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The Power of Public Relations - Illuminating the Path to Mental Health Awareness

In a world that is constantly bustling with activity, where every day brings new challenges and opportunities, the importance of mental health often takes a backseat. Despite the growing awareness surrounding the topic, the negative PR of mental health has, for the longest time, overshadowed the need for proper education, prevention, and care. As leaders in public relations, it's our responsibility to change this narrative and illuminate the path to mental health awareness.

The Harsh Reality

The World Health Organization's (WHO) revelation that one in four individuals will experience mental health issues in their lifetime is a sobering fact that cannot be ignored. Current predictions also indicate that by 2030, depression will be the leading cause of disease burden globally. So many statistics on mental health reflect a global crisis, and we can no longer afford to downplay or stigmatise mental health. It's time to recognise that mental health is a fundamental aspect of our overall well-being.

My Journey Towards Awareness

From 2015 to 2019, I had the privilege of collaborating with Africa's premier life coach, Dr. Lanre Olusola and Novo Health Africa, a renowned HMO in Nigeria, for their annual World Mental Health Day conference held in leading cities in Nigeria. This experience served as a turning point in my understanding of the dire need for mental health education and awareness, especially in Nigeria and across the African continent. It became evident that there was a significant gap in knowledge and an abundance of negative perceptions surrounding mental health globally. Sadly, this has not improved as much as we'd like to believe or see.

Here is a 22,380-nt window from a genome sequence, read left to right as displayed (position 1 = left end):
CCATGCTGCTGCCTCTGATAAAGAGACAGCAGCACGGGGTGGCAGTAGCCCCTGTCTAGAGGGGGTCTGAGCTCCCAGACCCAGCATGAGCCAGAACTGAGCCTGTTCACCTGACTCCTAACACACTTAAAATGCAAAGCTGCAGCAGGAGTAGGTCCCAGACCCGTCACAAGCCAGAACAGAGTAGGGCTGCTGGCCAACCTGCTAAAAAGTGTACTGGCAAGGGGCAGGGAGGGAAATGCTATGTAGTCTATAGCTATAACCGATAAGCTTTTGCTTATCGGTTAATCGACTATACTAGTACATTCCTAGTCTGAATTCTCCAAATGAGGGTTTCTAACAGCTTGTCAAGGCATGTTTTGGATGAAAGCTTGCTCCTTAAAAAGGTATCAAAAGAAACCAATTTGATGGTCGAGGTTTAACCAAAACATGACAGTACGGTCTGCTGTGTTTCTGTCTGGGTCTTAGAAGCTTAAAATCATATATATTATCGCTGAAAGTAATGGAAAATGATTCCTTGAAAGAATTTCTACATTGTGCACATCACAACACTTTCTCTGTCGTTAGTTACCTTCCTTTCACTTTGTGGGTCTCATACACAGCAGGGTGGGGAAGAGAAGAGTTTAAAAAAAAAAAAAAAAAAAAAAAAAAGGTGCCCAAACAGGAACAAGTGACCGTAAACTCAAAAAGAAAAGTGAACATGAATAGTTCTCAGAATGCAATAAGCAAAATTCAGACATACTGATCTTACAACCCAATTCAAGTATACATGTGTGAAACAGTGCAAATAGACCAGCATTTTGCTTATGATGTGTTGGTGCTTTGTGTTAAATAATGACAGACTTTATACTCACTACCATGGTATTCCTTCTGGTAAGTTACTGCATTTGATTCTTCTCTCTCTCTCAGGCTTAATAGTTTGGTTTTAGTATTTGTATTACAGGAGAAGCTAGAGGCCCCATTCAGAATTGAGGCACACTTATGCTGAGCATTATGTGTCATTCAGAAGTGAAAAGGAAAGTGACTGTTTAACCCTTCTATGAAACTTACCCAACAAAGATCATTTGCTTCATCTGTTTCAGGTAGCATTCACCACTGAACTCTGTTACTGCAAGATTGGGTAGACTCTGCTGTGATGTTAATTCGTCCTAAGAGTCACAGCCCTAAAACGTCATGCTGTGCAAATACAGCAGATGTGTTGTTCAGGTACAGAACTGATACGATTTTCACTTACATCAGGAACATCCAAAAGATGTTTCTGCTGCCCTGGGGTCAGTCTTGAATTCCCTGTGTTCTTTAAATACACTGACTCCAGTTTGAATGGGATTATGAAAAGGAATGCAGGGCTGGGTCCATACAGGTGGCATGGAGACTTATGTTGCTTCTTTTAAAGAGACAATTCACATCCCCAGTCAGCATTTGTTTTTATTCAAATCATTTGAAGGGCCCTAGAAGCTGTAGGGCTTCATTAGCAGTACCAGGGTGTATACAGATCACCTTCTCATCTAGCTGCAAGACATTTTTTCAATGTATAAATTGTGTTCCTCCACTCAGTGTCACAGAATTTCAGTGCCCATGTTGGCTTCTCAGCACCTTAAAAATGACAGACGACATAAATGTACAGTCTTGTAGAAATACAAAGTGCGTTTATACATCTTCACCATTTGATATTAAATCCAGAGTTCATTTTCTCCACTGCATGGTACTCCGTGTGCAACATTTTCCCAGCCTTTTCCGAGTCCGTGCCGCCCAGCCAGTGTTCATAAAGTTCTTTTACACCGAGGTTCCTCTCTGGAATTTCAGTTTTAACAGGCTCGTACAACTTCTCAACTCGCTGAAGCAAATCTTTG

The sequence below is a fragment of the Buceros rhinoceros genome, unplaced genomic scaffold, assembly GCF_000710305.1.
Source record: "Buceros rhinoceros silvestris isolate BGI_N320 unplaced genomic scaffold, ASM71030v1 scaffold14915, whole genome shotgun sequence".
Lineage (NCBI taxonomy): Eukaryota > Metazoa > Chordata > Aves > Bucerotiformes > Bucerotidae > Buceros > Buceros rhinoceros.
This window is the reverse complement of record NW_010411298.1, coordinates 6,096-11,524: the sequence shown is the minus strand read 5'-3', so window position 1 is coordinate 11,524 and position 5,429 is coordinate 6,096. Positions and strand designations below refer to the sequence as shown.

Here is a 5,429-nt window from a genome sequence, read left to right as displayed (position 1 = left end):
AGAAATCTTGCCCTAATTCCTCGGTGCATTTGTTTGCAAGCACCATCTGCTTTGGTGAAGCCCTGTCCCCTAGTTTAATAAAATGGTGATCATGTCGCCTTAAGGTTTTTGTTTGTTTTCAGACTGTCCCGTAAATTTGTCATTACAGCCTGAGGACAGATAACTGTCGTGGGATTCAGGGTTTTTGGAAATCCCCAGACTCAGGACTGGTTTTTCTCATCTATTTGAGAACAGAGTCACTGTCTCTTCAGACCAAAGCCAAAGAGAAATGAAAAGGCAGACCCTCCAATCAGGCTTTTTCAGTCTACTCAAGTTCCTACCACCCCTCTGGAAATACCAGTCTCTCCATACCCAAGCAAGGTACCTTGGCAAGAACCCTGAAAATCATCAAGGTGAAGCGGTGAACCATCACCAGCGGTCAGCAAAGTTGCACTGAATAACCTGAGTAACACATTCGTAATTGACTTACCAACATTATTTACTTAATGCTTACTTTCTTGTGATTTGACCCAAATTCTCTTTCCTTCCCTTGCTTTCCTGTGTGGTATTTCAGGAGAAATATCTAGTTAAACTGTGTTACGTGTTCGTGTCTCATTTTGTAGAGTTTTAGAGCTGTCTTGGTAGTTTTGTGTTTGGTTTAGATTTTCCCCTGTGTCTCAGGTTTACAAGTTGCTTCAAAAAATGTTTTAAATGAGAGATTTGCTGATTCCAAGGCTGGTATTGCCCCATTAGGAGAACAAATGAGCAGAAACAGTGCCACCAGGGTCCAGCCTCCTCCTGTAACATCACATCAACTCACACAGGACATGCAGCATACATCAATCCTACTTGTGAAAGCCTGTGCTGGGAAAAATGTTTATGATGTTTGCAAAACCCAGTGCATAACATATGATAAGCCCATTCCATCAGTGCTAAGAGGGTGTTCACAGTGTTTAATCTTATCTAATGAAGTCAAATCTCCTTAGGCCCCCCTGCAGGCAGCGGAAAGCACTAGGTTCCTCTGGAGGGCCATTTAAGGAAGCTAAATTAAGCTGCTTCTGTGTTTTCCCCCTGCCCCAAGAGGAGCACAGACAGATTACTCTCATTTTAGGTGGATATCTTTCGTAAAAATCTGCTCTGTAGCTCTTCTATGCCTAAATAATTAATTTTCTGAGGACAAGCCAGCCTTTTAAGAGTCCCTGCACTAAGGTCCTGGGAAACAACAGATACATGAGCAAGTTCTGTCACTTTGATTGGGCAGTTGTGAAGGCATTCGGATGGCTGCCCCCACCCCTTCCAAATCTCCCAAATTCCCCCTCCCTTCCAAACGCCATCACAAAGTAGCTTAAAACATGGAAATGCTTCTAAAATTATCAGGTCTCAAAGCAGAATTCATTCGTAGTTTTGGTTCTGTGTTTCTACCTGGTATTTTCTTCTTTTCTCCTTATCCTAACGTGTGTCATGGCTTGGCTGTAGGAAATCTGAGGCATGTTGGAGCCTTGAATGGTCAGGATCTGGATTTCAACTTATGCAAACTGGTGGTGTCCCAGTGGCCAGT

One of our most prevalent misconceptions is that mental health challenges are insurmountable, akin to a life sentence. We must confront this misconception head-on. Mental health, like physical health, operates on a spectrum. Conditions range from everyday anxieties to debilitating depression and beyond. Just as someone can recover from a physical ailment, individuals can heal from mental health challenges and go on to lead fulfilling lives.

No Health Without Mental Health

The time has come to recognise that there is no health without mental health. Our mental well-being is intricately linked to our physical health and ability to thrive in today's world. We ought not to treat Mental health issues differently from physical ailments. Just as we wouldn't discriminate against someone requiring heart surgery, we shouldn't stigmatise those seeking help for their mental health.

Our commitment to mental health should extend beyond the annual observance of World Mental Health Day on October 10th. It should be a continuous dedication to fostering supportive workplaces where employees feel safe and encouraged to discuss their mental health

challenges openly. This means creating an environment where individuals can comfortably share their struggles or request necessary breaks without fear of judgment or reprisal.